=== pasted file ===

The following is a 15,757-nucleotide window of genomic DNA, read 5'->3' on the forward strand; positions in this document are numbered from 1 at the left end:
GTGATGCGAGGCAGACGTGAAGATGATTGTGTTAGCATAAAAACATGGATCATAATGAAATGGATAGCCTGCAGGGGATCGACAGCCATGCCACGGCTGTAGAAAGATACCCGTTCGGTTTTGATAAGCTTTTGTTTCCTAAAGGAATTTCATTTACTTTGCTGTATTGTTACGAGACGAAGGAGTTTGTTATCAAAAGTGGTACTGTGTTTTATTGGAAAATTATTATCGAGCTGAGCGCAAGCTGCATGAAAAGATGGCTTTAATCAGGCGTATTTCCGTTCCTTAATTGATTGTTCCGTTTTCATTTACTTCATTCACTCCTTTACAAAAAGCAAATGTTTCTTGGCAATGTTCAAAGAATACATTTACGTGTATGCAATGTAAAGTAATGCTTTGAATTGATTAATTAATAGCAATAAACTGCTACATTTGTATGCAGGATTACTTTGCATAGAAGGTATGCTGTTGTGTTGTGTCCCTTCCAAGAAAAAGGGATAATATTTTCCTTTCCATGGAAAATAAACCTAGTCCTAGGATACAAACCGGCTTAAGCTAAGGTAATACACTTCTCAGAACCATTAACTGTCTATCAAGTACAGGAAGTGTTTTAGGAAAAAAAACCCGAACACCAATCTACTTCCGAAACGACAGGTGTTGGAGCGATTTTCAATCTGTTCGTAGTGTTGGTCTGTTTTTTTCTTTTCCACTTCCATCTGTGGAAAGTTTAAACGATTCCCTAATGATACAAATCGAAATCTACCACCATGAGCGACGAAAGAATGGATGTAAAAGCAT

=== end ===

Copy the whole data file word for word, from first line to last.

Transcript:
The following is a 15,757-nucleotide window of genomic DNA, read 5'->3' on the forward strand; positions in this document are numbered from 1 at the left end:
GTGATGCGAGGCAGACGTGAAGATGATTGTGTTAGCATAAAAACATGGATCATAATGAAATGGATAGCCTGCAGGGGATCGACAGCCATGCCACGGCTGTAGAAAGATACCCGTTCGGTTTTGATAAGCTTTTGTTTCCTAAAGGAATTTCATTTACTTTGCTGTATTGTTACGAGACGAAGGAGTTTGTTATCAAAAGTGGTACTGTGTTTTATTGGAAAATTATTATCGAGCTGAGCGCAAGCTGCATGAAAAGATGGCTTTAATCAGGCGTATTTCCGTTCCTTAATTGATTGTTCCGTTTTCATTTACTTCATTCACTCCTTTACAAAAAGCAAATGTTTCTTGGCAATGTTCAAAGAATACATTTACGTGTATGCAATGTAAAGTAATGCTTTGAATTGATTAATTAATAGCAATAAACTGCTACATTTGTATGCAGGATTACTTTGCATAGAAGGTATGCTGTTGTGTTGTGTCCCTTCCAAGAAAAAGGGATAATATTTTCCTTTCCATGGAAAATAAACCTAGTCCTAGGATACAAACCGGCTTAAGCTAAGGTAATACACTTCTCAGAACCATTAACTGTCTATCAAGTACAGGAAGTGTTTTAGGAAAAAAAACCCGAACACCAATCTACTTCCGAAACGACAGGTGTTGGAGCGATTTTCAATCTGTTCGTAGTGTTGGTCTGTTTTTTTCTTTTCCACTTCCATCTGTGGAAAGTTTAAACGATTCCCTAATGATACAAATCGAAATCTACCACCATGAGCGACGAAAGAATGGATGTAAAAGCAT